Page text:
'SMS language' or 'textspeak' was popularised due in the 90s due to the use of phones with numeric keypads. However, most smartphones these days come with autocorrect / autocomplete which outputs correct spellings for any word.

What I'm interested in finding out is whether there has been any study or otherwise data which can tell whether usage of textspeak is on the decline (due to autocorrect or other reasons), rising, or static from previous years.

EDIT: I didn't mean that autocorrect would necessarily correct textspeak into correct spellings. My hypothesis is that with most phones presenting full QWERTY keyboards (on screen) with autocorrect, are people still sticking to textspeak? I think not, but I was looking for something to prove or disprove my hypothesis.

  • (I'm not sure whether this question is on-topic for this site or better suited somewhere else like English.SE.) Dec 4 '12 at 0:17
  • As you can see from the votes and lack of close votes (which you can't see but well...), your question is on topic for us. :) By the way, were you asking for references (i.e. papers) or more like explanations (with references included of course)? In case your focus was more to ask for research papers, then you can include the tag reference-request, instead if you didn't want to do that, your question is fine as is. :)
    – Alenanno
    Dec 4 '12 at 11:30
  • Research papers would be great, but if not any other explanations would be useful too! Dec 4 '12 at 20:23
  • 1
    Anecdotally, I personally did not start using SMS until after a smart enough phone was available to me at least partly because typing was too awkward on a phone keypad and I didn't see enough value in SMS to justify the effort. With full keyboard and predictions, even with its auto-incorrect tendencies, I now use SMS a lot more. I suspect for that certain age group who grew up with correct usage emphasized and was exposed to email (possibly on dialup) before SMS I am not alone. Your hypothesis seems plausible.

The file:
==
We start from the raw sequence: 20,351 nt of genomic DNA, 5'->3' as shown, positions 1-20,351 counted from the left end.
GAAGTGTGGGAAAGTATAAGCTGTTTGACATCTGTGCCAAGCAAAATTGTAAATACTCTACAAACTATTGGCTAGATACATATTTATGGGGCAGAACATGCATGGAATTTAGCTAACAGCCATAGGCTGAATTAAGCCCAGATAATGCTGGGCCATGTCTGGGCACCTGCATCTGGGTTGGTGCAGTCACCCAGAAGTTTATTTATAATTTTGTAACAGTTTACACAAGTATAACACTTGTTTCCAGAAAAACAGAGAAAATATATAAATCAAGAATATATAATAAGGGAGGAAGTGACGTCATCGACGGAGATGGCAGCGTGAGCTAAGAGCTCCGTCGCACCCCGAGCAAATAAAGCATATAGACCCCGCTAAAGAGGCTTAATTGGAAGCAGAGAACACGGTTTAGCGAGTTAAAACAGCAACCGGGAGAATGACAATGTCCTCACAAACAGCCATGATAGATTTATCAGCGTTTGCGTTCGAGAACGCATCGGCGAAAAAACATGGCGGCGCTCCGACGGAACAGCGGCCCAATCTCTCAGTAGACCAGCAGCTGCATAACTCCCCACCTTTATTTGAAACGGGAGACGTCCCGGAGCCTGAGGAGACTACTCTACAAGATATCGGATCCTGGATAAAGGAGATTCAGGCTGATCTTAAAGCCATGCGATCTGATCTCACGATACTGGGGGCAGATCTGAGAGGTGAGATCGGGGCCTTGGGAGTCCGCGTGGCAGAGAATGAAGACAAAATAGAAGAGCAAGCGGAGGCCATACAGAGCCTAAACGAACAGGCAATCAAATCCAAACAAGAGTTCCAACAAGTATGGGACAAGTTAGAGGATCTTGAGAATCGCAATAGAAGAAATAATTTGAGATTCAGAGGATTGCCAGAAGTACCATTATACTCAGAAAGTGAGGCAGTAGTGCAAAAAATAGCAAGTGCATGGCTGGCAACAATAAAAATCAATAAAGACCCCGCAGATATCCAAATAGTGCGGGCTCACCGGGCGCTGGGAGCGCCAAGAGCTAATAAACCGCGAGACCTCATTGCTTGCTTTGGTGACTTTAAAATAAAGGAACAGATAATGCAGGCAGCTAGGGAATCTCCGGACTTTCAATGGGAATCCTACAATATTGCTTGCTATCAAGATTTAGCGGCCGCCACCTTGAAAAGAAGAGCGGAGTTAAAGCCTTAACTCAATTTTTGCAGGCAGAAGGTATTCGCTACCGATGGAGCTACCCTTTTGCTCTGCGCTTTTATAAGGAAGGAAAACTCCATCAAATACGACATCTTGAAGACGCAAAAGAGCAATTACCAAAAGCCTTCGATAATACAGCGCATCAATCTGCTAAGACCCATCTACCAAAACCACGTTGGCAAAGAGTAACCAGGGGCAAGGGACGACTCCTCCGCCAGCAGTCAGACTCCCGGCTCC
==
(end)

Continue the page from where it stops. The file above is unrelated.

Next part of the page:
– RBerteig
    Apr 4 '13 at 18:23

I think your question raises a question whether existing auto-correction functions have sufficient knowledge of abbreviated forms to accurately offer an alternative. I suspect that they won't understand some abbreviated forms -the hallmark of 'textspeak'- and may offer corrections when it is not appropriate. So on this point, textspeak is unlikely to be declining, but the possibility for seemingly incomprehensible messages -characterised by erratic words, correctly spelled, but confusing the sense of the message- may be on the increase.

The most likely scenario, given the ability of auto-correctors to 'learn' vocabulary, is that after exposure to new forms or being instructed to learn the 'new' word the textspeak words will be available.

There is a paper, A Character-Level Machine Translation Approach for Normalization of SMS Abbreviations, that describes a translation system for textspeak, which, while not entirely pertinent to your question, may give some further thoughts to you.

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